Bidders to submit details of ultimate beneficial owners for security clearance

Bidders to submit details of ultimate beneficial owners for security clearance

New Delhi: Foreign and Indian bidders interested in buying government stake in state-owned firms such as BPCL, Air India and BEML, will have to disclose details of the ultimate beneficial owners to get a security clearance.

The Department of Investment and Public Asset Management (DIPAM) - the government agency managing the stake sale - has issued a proforma of the application for security clearance of the acquirers.

According to the proforma, any interest of more than 10 per cent in the bidding entity would require disclosures of parentage and beneficial ownership to get a security clearance.

In case the acquirer is a sole bidder, it has to share with the government details like nationality, address, parentage, Unique ID number of the country of residence and passport number, of its directors and partners.

Also details of the shareholders/ members of QIP (All companies/individuals holding more than 10 per cent share/10 per cent voting right /receiving more than 10 per cent of the distributable dividend/ otherwise exercise significant influence) have to be shared with the government while filling up the application form for security clearance.

The Qualified Interested Party (QIP), which is the highest bidder, have to submit a chart depicting the link between the QIP and the ultimate beneficial owners/ companies/ organisations along with their details in the application form.

If the QIP intends to form a Special Purpose Vehicle (SPV) after the financial bid, then details of jurisdiction in which the SPV is planned to be formed and details of the likely directors of such a SPV will have to be provided.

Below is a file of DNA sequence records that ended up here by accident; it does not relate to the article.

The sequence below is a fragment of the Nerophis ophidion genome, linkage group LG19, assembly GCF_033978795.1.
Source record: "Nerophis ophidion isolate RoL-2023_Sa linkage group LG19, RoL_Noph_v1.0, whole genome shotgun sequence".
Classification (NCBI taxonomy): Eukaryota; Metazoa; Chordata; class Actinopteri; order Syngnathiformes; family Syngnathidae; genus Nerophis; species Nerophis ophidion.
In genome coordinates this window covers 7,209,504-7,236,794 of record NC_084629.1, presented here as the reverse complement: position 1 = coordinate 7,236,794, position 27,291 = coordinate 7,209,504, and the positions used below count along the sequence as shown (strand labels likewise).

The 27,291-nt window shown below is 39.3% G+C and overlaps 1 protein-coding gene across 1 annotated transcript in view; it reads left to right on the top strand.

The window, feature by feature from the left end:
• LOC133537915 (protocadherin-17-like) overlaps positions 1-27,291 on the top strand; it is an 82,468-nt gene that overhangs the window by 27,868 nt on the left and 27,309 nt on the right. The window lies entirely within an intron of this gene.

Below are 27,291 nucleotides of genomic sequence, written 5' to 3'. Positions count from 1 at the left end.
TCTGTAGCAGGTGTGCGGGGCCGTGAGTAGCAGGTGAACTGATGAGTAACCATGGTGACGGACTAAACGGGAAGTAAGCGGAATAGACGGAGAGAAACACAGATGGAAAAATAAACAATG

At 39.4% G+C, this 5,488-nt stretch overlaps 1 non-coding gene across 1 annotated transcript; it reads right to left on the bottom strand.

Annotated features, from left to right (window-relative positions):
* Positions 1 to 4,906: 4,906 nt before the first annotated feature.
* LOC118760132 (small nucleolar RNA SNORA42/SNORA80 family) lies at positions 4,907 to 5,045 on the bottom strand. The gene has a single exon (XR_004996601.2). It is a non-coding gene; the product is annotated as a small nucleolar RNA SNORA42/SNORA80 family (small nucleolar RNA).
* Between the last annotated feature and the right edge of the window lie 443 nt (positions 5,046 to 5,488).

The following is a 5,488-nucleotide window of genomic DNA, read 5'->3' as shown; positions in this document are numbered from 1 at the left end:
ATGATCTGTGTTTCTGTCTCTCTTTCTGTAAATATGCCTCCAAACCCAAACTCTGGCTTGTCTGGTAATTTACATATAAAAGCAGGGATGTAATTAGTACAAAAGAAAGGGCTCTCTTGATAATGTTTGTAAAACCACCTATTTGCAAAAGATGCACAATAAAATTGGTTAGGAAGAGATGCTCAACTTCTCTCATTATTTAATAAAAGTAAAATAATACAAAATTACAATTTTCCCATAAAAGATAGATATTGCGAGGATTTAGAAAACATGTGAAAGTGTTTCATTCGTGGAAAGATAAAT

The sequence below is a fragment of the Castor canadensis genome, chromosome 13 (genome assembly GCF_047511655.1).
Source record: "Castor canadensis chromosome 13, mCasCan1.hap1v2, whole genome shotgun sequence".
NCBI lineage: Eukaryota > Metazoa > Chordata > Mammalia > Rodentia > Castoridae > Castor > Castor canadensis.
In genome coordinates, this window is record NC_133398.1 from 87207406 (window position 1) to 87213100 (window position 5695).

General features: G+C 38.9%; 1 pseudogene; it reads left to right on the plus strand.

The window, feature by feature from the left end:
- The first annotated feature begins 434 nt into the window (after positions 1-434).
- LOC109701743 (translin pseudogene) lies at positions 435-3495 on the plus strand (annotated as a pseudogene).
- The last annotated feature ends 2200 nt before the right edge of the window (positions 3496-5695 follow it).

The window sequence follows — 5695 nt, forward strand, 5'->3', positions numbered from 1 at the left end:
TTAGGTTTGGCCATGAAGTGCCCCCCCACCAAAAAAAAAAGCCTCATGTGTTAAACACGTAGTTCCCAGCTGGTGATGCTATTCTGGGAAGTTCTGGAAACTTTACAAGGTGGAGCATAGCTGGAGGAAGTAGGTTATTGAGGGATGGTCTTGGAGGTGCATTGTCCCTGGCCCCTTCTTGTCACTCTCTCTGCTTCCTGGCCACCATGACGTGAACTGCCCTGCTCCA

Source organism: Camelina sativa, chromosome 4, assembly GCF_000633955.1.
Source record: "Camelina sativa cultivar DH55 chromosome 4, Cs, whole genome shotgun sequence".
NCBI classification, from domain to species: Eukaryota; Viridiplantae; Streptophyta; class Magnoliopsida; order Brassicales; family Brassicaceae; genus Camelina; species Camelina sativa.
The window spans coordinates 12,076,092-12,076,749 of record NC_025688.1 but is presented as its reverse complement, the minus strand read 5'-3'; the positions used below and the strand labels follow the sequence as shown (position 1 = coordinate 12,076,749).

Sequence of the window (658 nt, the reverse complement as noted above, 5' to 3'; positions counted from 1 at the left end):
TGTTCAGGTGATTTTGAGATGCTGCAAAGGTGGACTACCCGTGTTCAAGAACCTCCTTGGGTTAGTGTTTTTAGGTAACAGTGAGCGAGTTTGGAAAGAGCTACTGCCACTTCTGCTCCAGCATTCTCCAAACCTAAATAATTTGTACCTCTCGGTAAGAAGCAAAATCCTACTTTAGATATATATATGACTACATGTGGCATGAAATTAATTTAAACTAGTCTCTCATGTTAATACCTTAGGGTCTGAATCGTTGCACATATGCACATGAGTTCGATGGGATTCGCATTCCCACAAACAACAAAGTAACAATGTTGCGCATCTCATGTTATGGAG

Also a self-declaration regarding the nature and extent of presence/ operation of QIP in China and Pakistan, if any would have to be provided by the QIP.

Where the QIP is a consortium, the name of all the members, percentage stake held, address and registration details of all the members would have to be submitted.

"Where a member of a consortium is a FUND, above details have to be submitted for the fund as well as for all persons who are in control of the fund, including the trustees and sponsors," said the application proforma.

In the case of 'Employee Bid', the employees are exempted from security clearance. However, the other consortium partners in the 'Employee Bid' have to obtain security clearance, it added.

Currently, strategic sale of BPCL and Air India is in the due diligence stage with the government receiving multiple bids for the two


In case of Air India, a group of 219 employees , along with a private financial institution have submitted an expression of interest (EoI) for the national carrier. For BPCL, a SPV floated by Vedanta and its London-based parent Vedanta Resources submitted an EoI.

The other two bidders are said to be global funds, one of them being Apollo Global Management.

As per DIPAM's guidance note framed in 2018 on strategic disinvestment, security clearance stage comes after financial bids are put in by investors.

The core group on disinvestment, headed by Cabinet Secretary, decides on a case to case basis whether security clearance is required for sale. In case it is required, the Administrative Ministry of the CPSE which is being sold shall approach the Security Committee on Strategic Disinvestment for the purpose for seeking requisite clearance.

Once the security report provides clearance to the bidder, the price bid is opened by the Evaluation Committee.

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